Pre-tax vs. Roth (after-tax) 401k Contributions

19 Jan, 2023 | Admin | No Comments

Pre-tax vs. Roth (after-tax) 401k Contributions

A major decision in retirement planning is whether to make pre-tax or Roth (after-tax) 401k contributions. Pre-tax contributions go into your retirement account with money that has not been taxed, and then taxes will be paid when the funds are withdrawn in retirement.

With Roth contributions, taxes will be taken from the money prior to placing it in the plan, but it can then be withdrawn tax-free once you retire.

Making the correct decision depends on a few factors, such as your current and expected future income levels, how much of an earning potential you have left before you retire, and also how close you are to retirement age. When considering all aspects of these two types of contributions it could result in potentially thousands more dollars during retirement, so it’s important to take the time to research each option thoroughly.

Pre-tax and Roth (after-tax) contributions are two different types of contributions that can be made to retirement accounts such as 401(k)s and IRAs.

Pre-tax contributions: Pre-tax contributions are made with money that has not yet been taxed. The money is taken out of your paycheck before taxes are calculated and is then deposited into your retirement account. The advantage of pre-tax contributions is that they lower your taxable income in the current year, which can reduce the amount of taxes you owe.

Roth (after-tax) contributions: Roth contributions are made with money that has already been taxed. The money is taken out of your paycheck after taxes are calculated and is then deposited into your retirement account. The advantage of Roth contributions is that the money in the account grows tax-free, and withdrawals in retirement are also tax-free.

Both pre-tax and Roth contributions have their advantages and disadvantages, and the choice between them will depend on your personal financial situation and goals. Factors to consider include your current tax bracket, your expected tax bracket in retirement, and whether you prefer to pay taxes now or later.

401k and Roth 401k Contribution Limits

Year 401(k) Maximum Catch-Up Contribution Maximum Allocation
2023 $22,500 $7,500 $66,000
2022 $20,500 $6,500 $61,000
2021 $19,500 $6,500 $58,000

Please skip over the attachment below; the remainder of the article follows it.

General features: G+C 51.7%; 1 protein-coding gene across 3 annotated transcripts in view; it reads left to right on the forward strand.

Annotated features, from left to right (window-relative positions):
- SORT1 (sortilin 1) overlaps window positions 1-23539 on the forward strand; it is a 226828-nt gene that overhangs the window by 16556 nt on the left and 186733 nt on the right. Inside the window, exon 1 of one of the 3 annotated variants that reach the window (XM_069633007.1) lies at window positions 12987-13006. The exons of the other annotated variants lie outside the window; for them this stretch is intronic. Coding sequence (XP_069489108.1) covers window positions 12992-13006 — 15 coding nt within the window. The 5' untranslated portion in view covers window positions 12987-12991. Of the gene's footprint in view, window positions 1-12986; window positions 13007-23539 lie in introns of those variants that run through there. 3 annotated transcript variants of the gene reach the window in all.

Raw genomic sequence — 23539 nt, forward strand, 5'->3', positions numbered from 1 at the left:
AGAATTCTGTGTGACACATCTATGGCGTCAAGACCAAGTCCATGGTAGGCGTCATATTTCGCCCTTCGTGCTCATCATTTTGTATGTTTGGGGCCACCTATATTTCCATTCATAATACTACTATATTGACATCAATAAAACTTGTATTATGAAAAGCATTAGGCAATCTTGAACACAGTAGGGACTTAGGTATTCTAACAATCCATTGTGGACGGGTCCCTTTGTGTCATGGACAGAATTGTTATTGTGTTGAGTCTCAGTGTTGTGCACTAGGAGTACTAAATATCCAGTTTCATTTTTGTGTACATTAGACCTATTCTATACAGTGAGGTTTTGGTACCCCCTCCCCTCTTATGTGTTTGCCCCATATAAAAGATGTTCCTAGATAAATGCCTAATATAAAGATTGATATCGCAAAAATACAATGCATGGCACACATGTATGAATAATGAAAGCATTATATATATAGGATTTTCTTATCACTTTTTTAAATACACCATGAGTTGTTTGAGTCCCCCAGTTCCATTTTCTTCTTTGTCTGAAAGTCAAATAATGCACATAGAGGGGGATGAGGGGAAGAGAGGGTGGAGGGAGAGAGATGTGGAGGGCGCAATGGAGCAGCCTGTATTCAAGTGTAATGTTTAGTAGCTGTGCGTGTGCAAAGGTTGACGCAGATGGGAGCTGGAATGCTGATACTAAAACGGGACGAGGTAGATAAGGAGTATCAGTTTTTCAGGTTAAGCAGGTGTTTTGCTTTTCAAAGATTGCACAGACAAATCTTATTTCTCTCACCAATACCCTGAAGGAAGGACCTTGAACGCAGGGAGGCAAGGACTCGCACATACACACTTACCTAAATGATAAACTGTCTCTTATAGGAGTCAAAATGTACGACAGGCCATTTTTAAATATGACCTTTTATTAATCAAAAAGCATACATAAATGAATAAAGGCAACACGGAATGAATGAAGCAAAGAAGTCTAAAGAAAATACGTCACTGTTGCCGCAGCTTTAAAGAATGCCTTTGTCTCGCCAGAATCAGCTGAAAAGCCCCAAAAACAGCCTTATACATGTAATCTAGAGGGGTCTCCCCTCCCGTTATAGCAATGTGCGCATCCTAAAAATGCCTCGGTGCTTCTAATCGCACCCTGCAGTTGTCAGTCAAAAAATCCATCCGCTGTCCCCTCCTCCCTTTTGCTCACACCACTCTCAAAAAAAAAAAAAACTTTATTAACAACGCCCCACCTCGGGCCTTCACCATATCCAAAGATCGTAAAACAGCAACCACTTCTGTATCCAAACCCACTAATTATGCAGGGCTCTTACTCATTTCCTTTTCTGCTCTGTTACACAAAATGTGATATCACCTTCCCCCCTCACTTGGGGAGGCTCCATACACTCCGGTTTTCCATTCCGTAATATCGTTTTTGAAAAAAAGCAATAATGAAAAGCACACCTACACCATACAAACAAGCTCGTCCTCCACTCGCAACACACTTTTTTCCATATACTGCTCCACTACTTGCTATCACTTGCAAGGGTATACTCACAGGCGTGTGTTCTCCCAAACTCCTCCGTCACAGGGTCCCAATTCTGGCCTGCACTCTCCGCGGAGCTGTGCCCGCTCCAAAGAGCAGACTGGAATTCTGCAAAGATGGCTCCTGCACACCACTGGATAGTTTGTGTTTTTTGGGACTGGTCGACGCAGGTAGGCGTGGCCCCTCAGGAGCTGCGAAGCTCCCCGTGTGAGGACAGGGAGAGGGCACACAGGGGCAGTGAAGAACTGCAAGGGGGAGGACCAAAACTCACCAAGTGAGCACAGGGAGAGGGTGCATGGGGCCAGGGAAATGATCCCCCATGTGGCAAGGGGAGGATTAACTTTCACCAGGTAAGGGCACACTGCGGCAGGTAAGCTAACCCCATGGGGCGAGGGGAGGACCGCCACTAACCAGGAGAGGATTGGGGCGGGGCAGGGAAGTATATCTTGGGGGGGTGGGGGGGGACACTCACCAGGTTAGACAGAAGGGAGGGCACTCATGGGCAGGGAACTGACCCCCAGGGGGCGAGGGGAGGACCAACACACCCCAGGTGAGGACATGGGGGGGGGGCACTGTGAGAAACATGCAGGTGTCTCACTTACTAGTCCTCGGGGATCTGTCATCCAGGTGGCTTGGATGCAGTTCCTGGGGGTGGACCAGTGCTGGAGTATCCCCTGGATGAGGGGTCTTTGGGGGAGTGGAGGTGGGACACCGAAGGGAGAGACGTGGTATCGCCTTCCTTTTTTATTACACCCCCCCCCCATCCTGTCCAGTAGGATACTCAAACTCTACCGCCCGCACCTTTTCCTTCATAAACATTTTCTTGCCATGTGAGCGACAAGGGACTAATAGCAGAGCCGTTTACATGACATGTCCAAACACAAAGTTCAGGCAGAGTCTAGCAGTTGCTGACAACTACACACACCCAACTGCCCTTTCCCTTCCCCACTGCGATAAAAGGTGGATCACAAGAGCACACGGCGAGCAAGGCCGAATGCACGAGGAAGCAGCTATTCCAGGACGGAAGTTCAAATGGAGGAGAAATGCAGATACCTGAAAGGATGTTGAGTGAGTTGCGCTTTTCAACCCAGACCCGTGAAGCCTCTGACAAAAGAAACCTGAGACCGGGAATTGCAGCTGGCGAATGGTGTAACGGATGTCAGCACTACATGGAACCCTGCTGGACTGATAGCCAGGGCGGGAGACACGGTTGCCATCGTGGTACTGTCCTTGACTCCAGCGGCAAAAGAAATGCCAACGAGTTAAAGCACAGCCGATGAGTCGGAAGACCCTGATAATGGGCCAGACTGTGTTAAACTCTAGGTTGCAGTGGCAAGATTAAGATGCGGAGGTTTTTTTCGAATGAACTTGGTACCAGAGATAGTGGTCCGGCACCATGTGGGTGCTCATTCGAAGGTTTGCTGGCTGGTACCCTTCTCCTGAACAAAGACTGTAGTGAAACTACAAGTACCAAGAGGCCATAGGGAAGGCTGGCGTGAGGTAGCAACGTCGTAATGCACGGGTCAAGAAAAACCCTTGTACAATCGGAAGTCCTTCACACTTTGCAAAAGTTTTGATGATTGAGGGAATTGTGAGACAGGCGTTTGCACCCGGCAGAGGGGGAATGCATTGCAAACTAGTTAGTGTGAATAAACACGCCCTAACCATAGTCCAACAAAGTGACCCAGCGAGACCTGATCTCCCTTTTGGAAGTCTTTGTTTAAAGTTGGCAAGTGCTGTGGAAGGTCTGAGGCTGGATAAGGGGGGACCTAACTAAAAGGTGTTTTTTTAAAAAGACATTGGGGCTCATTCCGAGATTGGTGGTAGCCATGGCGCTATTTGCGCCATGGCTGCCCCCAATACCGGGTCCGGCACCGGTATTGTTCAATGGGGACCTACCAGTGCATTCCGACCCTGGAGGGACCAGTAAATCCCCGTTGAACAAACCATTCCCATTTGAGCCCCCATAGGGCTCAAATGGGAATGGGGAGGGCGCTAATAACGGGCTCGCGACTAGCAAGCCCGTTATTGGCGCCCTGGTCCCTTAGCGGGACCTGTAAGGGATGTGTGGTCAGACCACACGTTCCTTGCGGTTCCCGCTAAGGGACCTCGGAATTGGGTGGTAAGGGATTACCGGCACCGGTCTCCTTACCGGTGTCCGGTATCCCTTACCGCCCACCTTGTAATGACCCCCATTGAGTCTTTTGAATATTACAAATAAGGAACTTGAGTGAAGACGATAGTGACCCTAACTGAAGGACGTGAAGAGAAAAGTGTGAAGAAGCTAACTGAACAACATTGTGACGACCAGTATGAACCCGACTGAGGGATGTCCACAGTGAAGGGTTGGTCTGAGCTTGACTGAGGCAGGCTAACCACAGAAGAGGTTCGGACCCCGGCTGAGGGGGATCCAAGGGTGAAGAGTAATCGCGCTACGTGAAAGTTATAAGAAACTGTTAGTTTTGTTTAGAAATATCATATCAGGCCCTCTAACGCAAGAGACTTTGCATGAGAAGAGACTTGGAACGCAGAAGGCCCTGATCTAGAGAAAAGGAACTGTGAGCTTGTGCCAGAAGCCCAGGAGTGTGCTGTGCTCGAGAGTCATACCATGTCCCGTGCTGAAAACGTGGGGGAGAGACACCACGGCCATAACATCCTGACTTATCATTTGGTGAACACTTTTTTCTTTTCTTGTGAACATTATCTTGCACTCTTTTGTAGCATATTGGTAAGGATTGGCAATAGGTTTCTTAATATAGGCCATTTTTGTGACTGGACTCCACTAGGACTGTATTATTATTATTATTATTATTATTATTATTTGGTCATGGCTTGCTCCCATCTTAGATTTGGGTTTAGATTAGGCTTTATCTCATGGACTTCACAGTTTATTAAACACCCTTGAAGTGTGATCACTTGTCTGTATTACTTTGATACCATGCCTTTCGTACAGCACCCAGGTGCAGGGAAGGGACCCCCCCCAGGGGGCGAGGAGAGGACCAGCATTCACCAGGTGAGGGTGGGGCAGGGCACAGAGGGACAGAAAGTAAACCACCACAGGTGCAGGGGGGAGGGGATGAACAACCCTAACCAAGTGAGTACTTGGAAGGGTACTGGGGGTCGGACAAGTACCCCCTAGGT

2020 $19,500 $6,500 $57,000
2019 $19,000 $6,000 $56,000

What factors do you need to consider to choose after-tax vs pre-tax?

When deciding between after-tax and pre-tax options, there are a few factors to consider.

First, you need to consider your current tax bracket. If you’re in a higher tax bracket, then it might make more sense financially to choose the pre-tax option as it provides additional tax benefits due to being taxed at a lower rate.

Second, if you expect your income or tax rate to increase in the future, then investing in pre-tax accounts may be beneficial since they can defer taxes until withdrawal time when your tax rate is likely higher.

Third, it’s important to think about what type of investments you plan to make and how long you’re willing to wait before withdrawing funds from those investments. Some investments and retirement accounts have restrictions on when the funds can be withdrawn and penalties for early withdrawals so it’s important consider these factors as well.

Finally, if you plan to use the invested money for short-term needs such as an emergency fund or home repairs, then after-tax options may be more suitable since they don’t require waiting for certain periods of time before being able to access the funds.

What are the tax advantages of an investor contributing pre-tax or Roth contributions to their 401k if they are 35 years old and making $100,000 per year?

If an investor is 35 years old and making $100,000 per year, the tax advantages of pre-tax and Roth contributions to their 401(k) will depend on their current tax bracket and their expected tax bracket in retirement.

Pre-tax Contributions: The primary advantage of pre-tax contributions is that they lower your taxable income in the current year, which can reduce the amount of taxes you owe. If an investor is in the 24% tax bracket and contributes $18,000 to their 401(k), their taxable income will be reduced by $18,000, which would result in a tax savings of $4,320.

Roth Contributions: The primary advantage of Roth contributions is that the money in the account grows tax-free, and withdrawals in retirement are also tax-free. This can be particularly advantageous if the investor expects to be in a higher tax bracket in retirement. For example, if an investor contributes $18,000 to a Roth 401(k) account and their income tax rate is 24% this year, they will pay $4,320 in taxes on that $18,000 but if they are in a higher tax bracket in retirement, they will not pay taxes on the withdrawals.

It’s important to note that the above examples are based on current tax laws and tax rates could change in the future and an investor should consult with a tax advisor to understand the tax implications of their contribution decisions. Additionally, it’s always a good idea to consult with a financial advisor to determine which option is best for you and the best way to balance the tax savings and tax-free withdrawals in retirement.

Assuming the money in the 401k would grow at 8% compounded annually, what would the tax benefit be after 30 years?

Assuming the money in the 401(k) would grow at 8% compounded annually, the tax benefit of pre-tax and Roth contributions would be different after 30 years.